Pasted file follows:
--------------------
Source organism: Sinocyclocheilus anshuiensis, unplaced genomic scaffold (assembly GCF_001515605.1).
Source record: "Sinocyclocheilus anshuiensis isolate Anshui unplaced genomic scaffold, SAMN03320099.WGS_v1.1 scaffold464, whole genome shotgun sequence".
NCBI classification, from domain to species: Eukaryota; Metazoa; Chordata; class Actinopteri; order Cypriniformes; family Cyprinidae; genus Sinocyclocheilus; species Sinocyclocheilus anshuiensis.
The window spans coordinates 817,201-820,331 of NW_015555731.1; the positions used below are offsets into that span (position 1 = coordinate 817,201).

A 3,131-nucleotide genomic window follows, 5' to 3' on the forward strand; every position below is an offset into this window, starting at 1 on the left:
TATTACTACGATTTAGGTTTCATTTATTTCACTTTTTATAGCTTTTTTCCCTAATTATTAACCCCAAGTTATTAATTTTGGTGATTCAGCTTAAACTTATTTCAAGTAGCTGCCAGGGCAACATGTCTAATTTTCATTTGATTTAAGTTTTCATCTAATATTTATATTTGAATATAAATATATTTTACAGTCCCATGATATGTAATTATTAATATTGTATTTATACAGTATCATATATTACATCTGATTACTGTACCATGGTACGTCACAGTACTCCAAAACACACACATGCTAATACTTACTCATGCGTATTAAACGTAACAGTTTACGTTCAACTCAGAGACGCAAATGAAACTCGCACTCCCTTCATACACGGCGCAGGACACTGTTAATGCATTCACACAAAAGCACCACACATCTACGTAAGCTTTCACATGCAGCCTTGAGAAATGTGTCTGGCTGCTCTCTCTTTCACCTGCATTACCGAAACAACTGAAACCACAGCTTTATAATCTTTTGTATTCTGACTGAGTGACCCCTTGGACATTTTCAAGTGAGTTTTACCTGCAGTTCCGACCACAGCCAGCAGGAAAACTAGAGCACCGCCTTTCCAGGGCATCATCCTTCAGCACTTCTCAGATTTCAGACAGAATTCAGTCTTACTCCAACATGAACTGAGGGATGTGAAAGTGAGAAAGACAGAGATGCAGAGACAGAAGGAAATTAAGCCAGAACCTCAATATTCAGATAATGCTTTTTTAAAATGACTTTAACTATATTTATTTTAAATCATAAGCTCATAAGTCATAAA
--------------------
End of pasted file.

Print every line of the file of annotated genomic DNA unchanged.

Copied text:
Source organism: Sinocyclocheilus anshuiensis, unplaced genomic scaffold (assembly GCF_001515605.1).
Source record: "Sinocyclocheilus anshuiensis isolate Anshui unplaced genomic scaffold, SAMN03320099.WGS_v1.1 scaffold464, whole genome shotgun sequence".
NCBI classification, from domain to species: Eukaryota; Metazoa; Chordata; class Actinopteri; order Cypriniformes; family Cyprinidae; genus Sinocyclocheilus; species Sinocyclocheilus anshuiensis.
The window spans coordinates 817,201-820,331 of NW_015555731.1; the positions used below are offsets into that span (position 1 = coordinate 817,201).

A 3,131-nucleotide genomic window follows, 5' to 3' on the forward strand; every position below is an offset into this window, starting at 1 on the left:
TATTACTACGATTTAGGTTTCATTTATTTCACTTTTTATAGCTTTTTTCCCTAATTATTAACCCCAAGTTATTAATTTTGGTGATTCAGCTTAAACTTATTTCAAGTAGCTGCCAGGGCAACATGTCTAATTTTCATTTGATTTAAGTTTTCATCTAATATTTATATTTGAATATAAATATATTTTACAGTCCCATGATATGTAATTATTAATATTGTATTTATACAGTATCATATATTACATCTGATTACTGTACCATGGTACGTCACAGTACTCCAAAACACACACATGCTAATACTTACTCATGCGTATTAAACGTAACAGTTTACGTTCAACTCAGAGACGCAAATGAAACTCGCACTCCCTTCATACACGGCGCAGGACACTGTTAATGCATTCACACAAAAGCACCACACATCTACGTAAGCTTTCACATGCAGCCTTGAGAAATGTGTCTGGCTGCTCTCTCTTTCACCTGCATTACCGAAACAACTGAAACCACAGCTTTATAATCTTTTGTATTCTGACTGAGTGACCCCTTGGACATTTTCAAGTGAGTTTTACCTGCAGTTCCGACCACAGCCAGCAGGAAAACTAGAGCACCGCCTTTCCAGGGCATCATCCTTCAGCACTTCTCAGATTTCAGACAGAATTCAGTCTTACTCCAACATGAACTGAGGGATGTGAAAGTGAGAAAGACAGAGATGCAGAGACAGAAGGAAATTAAGCCAGAACCTCAATATTCAGATAATGCTTTTTTAAAATGACTTTAACTATATTTATTTTAAATCATAAGCTCATAAGTCATAAA